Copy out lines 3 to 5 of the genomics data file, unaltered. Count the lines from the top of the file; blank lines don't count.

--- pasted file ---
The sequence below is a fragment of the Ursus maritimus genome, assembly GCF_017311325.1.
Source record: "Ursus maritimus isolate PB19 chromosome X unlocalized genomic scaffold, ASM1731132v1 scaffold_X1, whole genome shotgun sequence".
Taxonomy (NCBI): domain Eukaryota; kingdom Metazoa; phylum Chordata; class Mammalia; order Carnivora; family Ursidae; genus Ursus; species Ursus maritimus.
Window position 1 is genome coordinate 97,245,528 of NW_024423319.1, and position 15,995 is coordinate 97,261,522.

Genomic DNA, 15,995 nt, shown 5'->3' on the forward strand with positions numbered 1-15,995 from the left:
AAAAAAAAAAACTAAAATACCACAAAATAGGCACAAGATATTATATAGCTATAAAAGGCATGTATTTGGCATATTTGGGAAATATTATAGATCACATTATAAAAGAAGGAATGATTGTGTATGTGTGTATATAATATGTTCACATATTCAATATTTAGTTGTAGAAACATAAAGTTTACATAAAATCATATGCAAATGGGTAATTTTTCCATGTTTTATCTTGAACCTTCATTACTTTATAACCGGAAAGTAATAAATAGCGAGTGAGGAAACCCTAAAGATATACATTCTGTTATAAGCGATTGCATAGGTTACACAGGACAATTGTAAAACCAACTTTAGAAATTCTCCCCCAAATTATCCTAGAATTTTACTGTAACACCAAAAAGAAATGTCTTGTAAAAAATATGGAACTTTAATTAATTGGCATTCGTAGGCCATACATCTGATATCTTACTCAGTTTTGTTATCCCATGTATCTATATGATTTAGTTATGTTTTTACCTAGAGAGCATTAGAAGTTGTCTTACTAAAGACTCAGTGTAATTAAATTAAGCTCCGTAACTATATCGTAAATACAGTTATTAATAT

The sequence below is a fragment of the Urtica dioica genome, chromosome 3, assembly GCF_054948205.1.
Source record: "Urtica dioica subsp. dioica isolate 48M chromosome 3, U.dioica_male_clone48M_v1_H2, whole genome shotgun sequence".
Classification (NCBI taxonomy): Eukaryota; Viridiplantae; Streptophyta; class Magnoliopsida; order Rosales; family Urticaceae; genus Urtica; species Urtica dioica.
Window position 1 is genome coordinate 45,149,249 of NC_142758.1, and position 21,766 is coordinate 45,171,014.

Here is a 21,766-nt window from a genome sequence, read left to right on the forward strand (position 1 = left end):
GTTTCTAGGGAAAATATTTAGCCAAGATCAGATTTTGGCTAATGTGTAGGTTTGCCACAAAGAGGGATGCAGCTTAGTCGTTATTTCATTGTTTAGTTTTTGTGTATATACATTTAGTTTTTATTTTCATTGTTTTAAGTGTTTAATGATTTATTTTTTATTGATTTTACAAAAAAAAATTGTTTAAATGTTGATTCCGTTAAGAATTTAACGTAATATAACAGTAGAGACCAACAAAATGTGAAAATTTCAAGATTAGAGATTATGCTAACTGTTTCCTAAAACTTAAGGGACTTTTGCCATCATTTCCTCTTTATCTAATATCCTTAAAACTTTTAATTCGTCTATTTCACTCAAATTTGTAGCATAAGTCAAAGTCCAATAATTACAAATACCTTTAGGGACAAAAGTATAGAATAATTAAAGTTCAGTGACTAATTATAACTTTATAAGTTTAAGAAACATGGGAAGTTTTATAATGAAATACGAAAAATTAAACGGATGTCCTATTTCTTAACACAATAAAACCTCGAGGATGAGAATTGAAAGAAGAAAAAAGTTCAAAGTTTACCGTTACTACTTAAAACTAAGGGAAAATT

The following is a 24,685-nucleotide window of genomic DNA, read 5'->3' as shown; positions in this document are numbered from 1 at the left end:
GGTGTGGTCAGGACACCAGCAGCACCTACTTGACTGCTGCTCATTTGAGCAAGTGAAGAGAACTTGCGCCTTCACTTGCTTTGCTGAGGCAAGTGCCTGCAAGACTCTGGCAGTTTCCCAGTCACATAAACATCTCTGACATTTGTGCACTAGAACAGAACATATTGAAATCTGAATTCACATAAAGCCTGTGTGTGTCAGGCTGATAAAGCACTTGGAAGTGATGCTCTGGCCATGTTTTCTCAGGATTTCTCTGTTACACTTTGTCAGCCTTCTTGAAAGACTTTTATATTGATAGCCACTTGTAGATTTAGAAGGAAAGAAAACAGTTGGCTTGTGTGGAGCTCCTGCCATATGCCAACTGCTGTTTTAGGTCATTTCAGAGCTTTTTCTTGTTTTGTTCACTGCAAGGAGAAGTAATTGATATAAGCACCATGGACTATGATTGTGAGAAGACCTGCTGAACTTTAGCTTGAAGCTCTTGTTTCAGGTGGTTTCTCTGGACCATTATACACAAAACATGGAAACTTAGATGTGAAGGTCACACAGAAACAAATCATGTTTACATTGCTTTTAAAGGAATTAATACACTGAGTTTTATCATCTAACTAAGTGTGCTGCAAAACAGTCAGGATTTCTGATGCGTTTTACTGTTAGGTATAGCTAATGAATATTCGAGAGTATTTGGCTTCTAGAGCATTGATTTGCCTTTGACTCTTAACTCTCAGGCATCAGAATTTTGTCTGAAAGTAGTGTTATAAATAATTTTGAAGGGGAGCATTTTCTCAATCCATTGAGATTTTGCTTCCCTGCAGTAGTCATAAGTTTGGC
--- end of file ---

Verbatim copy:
Taxonomy (NCBI): domain Eukaryota; kingdom Metazoa; phylum Chordata; class Mammalia; order Carnivora; family Ursidae; genus Ursus; species Ursus maritimus.
Window position 1 is genome coordinate 97,245,528 of NW_024423319.1, and position 15,995 is coordinate 97,261,522.

Genomic DNA, 15,995 nt, shown 5'->3' on the forward strand with positions numbered 1-15,995 from the left: